‘We don’t just cook, we explore,” said Chef Chris Holen of his friendship with Australian Chef Michael Brine.
From foraging mushrooms in the Gifford Pinchot National Forest, to picking out a live snake in a food market in China, the pair have formed a culinary bond that spans the globe.
Holen, who is Executive Chef of Baked Alaska in Astoria, and Brine, who is Executive Chef of A Touch of Salt in Townsville, North Qeensland, Australia, are teaming up to host a Chef Outta Water Father’s Day Australian and American dinner at 6 p.m. on Sunday, June 16, at Holen’s Nekst Event space located adjacent to Baked Alaska at 175 14th St. Suite 100 in Astoria.
Food will be cooked in front of guests in an interactive long table family style setting. Advance reservations are required at bit.ly/2IAUUGG
There will also be a pay what you can Pop Up Lunch at 11 a.m. on Thursday, June 13, at Nekst Event. Job Corps student will collaborate with Brine and Holen at the event. Profits made will go to United Way of Clatsop County.
Family and Food
Holen met Brine in 2016 when he was invited to present at a culinary expo in Australia.
“We just hit it off,” Holen said.
Brine cooked as a guest chef at Baked Alaska in 2017 and Holen in turn cooked at Brine’s restaurant.
Over the years, the two have noted almost eerie similarities: both chefs started their careers at the same age, their wives do bookkeeping for their respective family-run restaurants and both share similar, if not identical, philosophies on food.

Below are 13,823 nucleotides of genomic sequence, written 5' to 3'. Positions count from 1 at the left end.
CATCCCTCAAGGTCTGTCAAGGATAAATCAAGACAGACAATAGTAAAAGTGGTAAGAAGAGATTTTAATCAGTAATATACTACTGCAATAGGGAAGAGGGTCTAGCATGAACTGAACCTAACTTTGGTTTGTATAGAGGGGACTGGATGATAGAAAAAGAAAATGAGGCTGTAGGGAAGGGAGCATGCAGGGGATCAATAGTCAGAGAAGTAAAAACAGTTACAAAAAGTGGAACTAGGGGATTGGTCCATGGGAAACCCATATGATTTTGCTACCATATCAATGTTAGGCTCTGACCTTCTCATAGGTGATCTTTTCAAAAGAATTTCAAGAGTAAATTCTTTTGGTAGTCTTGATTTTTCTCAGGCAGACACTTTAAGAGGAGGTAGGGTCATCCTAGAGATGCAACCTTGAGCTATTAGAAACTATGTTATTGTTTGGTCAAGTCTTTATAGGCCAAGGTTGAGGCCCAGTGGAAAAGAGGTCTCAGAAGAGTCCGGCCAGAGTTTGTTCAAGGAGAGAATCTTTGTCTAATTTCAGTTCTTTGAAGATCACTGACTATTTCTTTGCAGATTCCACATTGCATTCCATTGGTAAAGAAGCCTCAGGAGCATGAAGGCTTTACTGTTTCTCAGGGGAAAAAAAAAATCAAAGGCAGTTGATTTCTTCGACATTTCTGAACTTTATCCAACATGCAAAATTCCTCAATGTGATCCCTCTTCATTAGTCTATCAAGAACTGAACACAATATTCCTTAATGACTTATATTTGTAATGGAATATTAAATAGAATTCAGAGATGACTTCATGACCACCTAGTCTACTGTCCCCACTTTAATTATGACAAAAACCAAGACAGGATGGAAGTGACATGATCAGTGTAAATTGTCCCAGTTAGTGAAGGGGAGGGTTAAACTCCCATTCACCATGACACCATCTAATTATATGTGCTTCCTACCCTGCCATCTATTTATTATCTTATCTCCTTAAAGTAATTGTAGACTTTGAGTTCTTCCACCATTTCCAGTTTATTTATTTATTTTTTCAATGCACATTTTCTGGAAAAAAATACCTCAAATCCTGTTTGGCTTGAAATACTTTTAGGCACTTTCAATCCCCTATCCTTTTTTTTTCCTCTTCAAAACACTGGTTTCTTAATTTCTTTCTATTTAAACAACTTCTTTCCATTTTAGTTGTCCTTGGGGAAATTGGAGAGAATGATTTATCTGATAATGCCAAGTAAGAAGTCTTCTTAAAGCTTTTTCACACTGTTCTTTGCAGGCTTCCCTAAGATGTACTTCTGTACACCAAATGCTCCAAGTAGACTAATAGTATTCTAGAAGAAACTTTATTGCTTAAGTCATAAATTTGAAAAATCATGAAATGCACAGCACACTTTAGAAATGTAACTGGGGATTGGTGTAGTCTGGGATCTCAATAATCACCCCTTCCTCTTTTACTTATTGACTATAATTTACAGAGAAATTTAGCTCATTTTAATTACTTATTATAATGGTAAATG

“His background is very similar to mine,” Brine said. “In respect to Chris and what he’s achieved, it’s quite inspirational. He puts his heart into things and I’d like to think that I’m like that as well.”
Both chefs are very social, from interacting with their patrons to seeking out the freshest local ingredients in local markets in whatever part of the world they visit.
“It isn’t just down to putting good food on the table,” Brine said. “You get to meet a whole bunch of people when you collaborate and travel with. Chefs can get out of the kitchen and get out of their comfort zones.”
The chefs will only release small clues about their final menu for the Father’s Day event but insist it will be local, fresh and somewhat unscripted.
Brine is excited to visit Astoria once again and hopes to ride the Astoria Trolley.
“I love the challenge of things that could potentially go out of control. The ledge that people lean on and the off-the-cuff collaborations and that ability to maintain calmness under pressure and getting that food out in the timeframe,” Brine said. “You’re really on stage as a chef.”
An example of a Brine-Holen spontaneous creation is what they call their “mash-ups,” which are adventurous Queensland/Oregon fusions like Oregon fiddlehead ferns marinated in “bush-tucker” indigenous-aboriginal herbs and spices that can only be found in Australia.
“I’m confident enough in ourselves as chefs. We think, let’s support each other and see how it goes. It’s a proper collaboration,” Brine said.
Food and travel
Holen, who said that after 18 years in the restaurant business, each day can start to look too much like the day before, stressed the importance of continuing to explore. Brine shared this sentiment.
In 2016, Holen, along with his business partner, Simon Millcock, founded Chef Outta Water, which has facilitated global culinary exchanges in places like Iceland, China, Mexico and South Korea.
Since then, Brine has traveled from time to time with the program as a featured chef.
“From my perspective, it’s very beneficial as a chef to expand my horizons and press the restart button,” Brine said. “Travel gets you out of the kitchen. It reboots your confidence.”